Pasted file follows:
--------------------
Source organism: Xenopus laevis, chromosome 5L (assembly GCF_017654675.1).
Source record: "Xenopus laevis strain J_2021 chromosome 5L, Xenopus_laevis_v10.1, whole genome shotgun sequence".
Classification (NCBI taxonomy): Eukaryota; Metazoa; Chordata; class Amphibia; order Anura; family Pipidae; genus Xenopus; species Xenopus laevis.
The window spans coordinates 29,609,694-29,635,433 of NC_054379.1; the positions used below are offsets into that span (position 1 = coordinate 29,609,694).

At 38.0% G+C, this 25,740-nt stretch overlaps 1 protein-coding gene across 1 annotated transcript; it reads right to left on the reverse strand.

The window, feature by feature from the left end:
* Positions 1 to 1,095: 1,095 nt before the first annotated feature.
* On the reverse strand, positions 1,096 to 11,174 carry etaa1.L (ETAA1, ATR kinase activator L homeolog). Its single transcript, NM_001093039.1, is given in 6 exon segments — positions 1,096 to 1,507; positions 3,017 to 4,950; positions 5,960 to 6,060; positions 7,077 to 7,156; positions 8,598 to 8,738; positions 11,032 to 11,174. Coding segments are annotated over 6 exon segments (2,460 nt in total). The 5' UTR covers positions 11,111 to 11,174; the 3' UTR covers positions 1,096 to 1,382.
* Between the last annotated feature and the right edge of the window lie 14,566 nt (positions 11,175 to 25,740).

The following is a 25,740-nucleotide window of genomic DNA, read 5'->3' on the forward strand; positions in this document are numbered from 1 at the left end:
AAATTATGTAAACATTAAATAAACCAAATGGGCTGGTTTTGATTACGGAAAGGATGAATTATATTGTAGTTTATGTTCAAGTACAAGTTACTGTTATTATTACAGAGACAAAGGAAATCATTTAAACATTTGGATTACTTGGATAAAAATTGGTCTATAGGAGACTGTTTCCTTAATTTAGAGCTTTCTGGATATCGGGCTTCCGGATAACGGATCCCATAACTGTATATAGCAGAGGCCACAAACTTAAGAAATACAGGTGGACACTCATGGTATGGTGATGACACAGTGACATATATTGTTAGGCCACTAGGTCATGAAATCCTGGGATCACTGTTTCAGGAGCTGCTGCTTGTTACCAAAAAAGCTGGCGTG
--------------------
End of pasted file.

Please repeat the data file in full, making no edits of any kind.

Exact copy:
Source organism: Xenopus laevis, chromosome 5L (assembly GCF_017654675.1).
Source record: "Xenopus laevis strain J_2021 chromosome 5L, Xenopus_laevis_v10.1, whole genome shotgun sequence".
Classification (NCBI taxonomy): Eukaryota; Metazoa; Chordata; class Amphibia; order Anura; family Pipidae; genus Xenopus; species Xenopus laevis.
The window spans coordinates 29,609,694-29,635,433 of NC_054379.1; the positions used below are offsets into that span (position 1 = coordinate 29,609,694).

At 38.0% G+C, this 25,740-nt stretch overlaps 1 protein-coding gene across 1 annotated transcript; it reads right to left on the reverse strand.

The window, feature by feature from the left end:
* Positions 1 to 1,095: 1,095 nt before the first annotated feature.
* On the reverse strand, positions 1,096 to 11,174 carry etaa1.L (ETAA1, ATR kinase activator L homeolog). Its single transcript, NM_001093039.1, is given in 6 exon segments — positions 1,096 to 1,507; positions 3,017 to 4,950; positions 5,960 to 6,060; positions 7,077 to 7,156; positions 8,598 to 8,738; positions 11,032 to 11,174. Coding segments are annotated over 6 exon segments (2,460 nt in total). The 5' UTR covers positions 11,111 to 11,174; the 3' UTR covers positions 1,096 to 1,382.
* Between the last annotated feature and the right edge of the window lie 14,566 nt (positions 11,175 to 25,740).

The following is a 25,740-nucleotide window of genomic DNA, read 5'->3' on the forward strand; positions in this document are numbered from 1 at the left end:
AAATTATGTAAACATTAAATAAACCAAATGGGCTGGTTTTGATTACGGAAAGGATGAATTATATTGTAGTTTATGTTCAAGTACAAGTTACTGTTATTATTACAGAGACAAAGGAAATCATTTAAACATTTGGATTACTTGGATAAAAATTGGTCTATAGGAGACTGTTTCCTTAATTTAGAGCTTTCTGGATATCGGGCTTCCGGATAACGGATCCCATAACTGTATATAGCAGAGGCCACAAACTTAAGAAATACAGGTGGACACTCATGGTATGGTGATGACACAGTGACATATATTGTTAGGCCACTAGGTCATGAAATCCTGGGATCACTGTTTCAGGAGCTGCTGCTTGTTACCAAAAAAGCTGGCGTG